should get displayed. Similarly the Previous Page also should function.
- First Page / Last Page feature should be present. If Last Page is
chosen then the last page of the result set should be displayed. At any
point if the First Page is chosen then the very first page of the result set
should be displayed.
- Next Record / Previous Record or Next Line / Previous Line feature
should be present. That means the current page of data should scroll up or
down by one row.
- At any given time, all the rows on the whole page of data currently
displayed should be in sync, a valid snapshot of the database at an instant
in time. In addition, it should be easy for programmers to guarantee each
page shows the most current data. That means for example if Next Page is
chosen and if no action has been done on the database then the next logical
page of data in a given order should get displayed. If some other users have
added new data or have deleted or changed any existing data then that change
should get reflected as the Next Page of data is fetched. Same thing applies
all other browsing operations such as Previous Page, First Page, Last Page,
Next Line, Previous Line, etc.
- It should be easy for programmers to insure that no data is stored
locally or in a temporary table. Proper, current data pages should be easy
to obtain afresh from the database. For example if the same current page is
refreshed and if no changes have occurred in the database then the same page
gets displayed. If any changes such as addition of new records that belong
to the current page or change or deletion of records belonging to current
page have taken place then the refresh operation should reflect those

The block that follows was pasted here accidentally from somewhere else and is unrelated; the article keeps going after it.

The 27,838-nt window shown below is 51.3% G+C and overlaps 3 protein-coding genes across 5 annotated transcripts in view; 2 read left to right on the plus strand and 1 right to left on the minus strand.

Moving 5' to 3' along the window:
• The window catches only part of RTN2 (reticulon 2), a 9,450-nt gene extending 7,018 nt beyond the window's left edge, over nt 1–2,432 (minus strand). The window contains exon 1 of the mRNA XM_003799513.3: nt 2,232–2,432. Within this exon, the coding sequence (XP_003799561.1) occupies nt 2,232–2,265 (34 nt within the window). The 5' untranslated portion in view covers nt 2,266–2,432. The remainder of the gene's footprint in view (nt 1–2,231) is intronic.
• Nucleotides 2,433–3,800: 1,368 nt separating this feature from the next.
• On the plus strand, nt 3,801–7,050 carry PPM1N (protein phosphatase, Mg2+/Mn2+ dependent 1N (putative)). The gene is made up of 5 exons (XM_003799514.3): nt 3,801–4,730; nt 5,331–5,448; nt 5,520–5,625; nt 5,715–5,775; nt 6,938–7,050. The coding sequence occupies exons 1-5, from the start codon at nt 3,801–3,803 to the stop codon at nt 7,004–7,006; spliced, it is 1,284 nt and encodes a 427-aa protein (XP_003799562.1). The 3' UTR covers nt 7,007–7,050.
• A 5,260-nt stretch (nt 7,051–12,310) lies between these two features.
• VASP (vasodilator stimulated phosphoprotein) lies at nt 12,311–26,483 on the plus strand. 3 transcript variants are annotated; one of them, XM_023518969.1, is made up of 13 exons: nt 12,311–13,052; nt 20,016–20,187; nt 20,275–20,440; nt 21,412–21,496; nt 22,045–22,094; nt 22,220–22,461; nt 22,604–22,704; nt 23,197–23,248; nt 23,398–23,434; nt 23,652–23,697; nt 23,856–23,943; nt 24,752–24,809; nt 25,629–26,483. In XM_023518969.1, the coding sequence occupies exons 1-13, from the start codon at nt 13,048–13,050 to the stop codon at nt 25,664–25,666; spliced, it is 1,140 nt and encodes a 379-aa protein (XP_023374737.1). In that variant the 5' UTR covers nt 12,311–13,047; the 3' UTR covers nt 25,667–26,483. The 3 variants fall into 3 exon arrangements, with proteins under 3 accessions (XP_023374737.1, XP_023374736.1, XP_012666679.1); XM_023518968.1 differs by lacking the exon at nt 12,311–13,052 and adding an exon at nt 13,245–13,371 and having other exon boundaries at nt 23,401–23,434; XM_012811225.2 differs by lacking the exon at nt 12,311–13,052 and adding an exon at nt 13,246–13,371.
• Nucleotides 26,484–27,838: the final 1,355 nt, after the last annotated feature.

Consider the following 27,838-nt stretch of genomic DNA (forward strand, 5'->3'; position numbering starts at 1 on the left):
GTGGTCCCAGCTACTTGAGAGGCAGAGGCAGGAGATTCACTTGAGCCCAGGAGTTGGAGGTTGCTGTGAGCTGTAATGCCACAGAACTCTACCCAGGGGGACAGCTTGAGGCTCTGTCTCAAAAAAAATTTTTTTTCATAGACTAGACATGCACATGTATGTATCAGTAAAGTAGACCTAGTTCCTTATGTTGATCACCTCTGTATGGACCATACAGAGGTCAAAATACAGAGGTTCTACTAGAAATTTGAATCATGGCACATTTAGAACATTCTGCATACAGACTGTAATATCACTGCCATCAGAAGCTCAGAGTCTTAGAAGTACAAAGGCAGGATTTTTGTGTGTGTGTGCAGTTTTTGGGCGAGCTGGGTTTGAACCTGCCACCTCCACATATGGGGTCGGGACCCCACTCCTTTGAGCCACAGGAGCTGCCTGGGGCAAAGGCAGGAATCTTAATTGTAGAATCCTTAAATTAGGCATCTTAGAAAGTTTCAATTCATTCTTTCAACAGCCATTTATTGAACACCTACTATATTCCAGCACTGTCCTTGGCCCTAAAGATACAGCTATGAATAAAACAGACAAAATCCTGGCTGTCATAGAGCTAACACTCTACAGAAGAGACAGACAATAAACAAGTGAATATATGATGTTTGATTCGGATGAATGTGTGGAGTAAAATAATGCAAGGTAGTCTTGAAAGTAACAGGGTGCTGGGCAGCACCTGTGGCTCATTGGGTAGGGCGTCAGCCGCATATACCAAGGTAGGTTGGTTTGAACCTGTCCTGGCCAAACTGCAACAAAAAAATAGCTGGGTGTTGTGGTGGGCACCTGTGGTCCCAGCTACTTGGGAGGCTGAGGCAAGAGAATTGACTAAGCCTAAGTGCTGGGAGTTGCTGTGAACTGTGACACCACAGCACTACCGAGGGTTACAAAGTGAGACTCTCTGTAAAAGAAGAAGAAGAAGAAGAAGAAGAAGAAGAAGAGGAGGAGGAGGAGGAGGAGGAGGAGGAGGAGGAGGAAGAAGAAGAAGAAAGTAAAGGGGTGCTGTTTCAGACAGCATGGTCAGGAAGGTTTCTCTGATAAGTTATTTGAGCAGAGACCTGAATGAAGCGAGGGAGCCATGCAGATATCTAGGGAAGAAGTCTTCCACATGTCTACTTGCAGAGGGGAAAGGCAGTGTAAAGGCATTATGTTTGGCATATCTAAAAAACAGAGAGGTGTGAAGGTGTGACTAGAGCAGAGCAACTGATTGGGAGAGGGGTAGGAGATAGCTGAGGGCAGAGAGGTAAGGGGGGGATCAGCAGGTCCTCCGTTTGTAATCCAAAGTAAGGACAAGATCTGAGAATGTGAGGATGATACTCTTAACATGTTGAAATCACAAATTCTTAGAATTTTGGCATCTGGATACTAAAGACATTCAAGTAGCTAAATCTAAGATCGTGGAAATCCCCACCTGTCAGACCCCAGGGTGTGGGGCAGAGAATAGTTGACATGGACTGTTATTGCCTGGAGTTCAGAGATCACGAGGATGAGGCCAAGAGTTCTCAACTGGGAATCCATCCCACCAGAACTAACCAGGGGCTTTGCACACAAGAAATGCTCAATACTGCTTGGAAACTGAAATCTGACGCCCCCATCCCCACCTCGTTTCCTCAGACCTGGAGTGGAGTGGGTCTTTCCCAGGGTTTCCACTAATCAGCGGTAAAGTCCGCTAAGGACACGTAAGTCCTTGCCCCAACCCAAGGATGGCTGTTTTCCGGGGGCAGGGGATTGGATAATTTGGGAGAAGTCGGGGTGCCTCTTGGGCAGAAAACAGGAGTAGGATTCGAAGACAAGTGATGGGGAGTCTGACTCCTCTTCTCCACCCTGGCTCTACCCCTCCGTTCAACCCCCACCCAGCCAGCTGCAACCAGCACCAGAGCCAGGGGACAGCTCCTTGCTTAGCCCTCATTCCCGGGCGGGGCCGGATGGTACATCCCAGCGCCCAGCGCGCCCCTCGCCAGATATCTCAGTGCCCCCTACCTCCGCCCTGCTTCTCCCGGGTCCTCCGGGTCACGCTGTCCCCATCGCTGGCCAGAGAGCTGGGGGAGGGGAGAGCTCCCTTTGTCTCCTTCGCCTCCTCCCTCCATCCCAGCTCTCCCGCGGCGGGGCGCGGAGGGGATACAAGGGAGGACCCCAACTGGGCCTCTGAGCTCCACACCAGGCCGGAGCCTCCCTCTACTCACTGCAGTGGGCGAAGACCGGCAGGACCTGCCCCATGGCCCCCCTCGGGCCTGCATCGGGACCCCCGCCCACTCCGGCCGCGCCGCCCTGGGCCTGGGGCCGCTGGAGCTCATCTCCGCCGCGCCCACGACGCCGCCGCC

- The programmer should be able to easily control exactly the number of
rows to be fetched during display processing. No unnecessary rows should be
fetched or transmitted.
- Page fetching operation whether it is first page, last page, previous
or next page it should take constant time. For example fetching the last
page need not have to take a long time even if the result set consists of
millions of records.
- No locks should be held or no resources should get blocked waiting on
some user action while the browsing is in progress. Immediately after the
desired page of data (not the entire result set) is obtained from the
database, all resources should be released.
- Browsing operation and all other database operations should take place
under a valid transaction mode. Any dynamic changes that are made to the
database by all the users using the same database should be visible whenever
a new data page is obtained or when the current page is refreshed. Once a
page is displayed, the user should be allowed to change or delete the
records from the displayed page. In the meantime if any other user modifies
the same record, then the user should get notified of the change. After
seeing the modification done by some other user, the user should be allowed
to retry the change or delete operation. Whenever a user changes or deletes
a record or set of records in the current page and the transaction is
committed, the current page should reflect those change when it gets
refreshed. In the same way if any new records are added that belong to the
current page, they should appear when the current page gets refreshed.
All of these features are completely provided by the Scroll Cache
Record Set class of Base One’s Foundation Component Library
Cache is a C++ class in the Database Library that can be used by any
Visual C++ application that interacts with IBM, Microsoft,
MySQL, Oracle and
Sybase database systems. Scroll Cache is also available with COM and .NET
interfaces, with C++, C#, VB, VB.NET, ASP, and ASP.NET samples showing
usage of this database component.
BFC provides efficient, elegant and easy-to-implement solutions that
address the complete range of database related issues. Scroll Cache is
just one example of the components that the BFC toolkit provides for all
sorts of database applications, big or small, web application or client
server, 2-tier or 3-tier.
Bottom line: Scroll Cache speeds up queries and simplifies programming.
It greatly reduces the load on the database server by freeing resources
after every database operation and by insuring indexes are used - to avoid
sorts. The result is greatly increased scalability - far more simultaneous
end-users without degrading performance.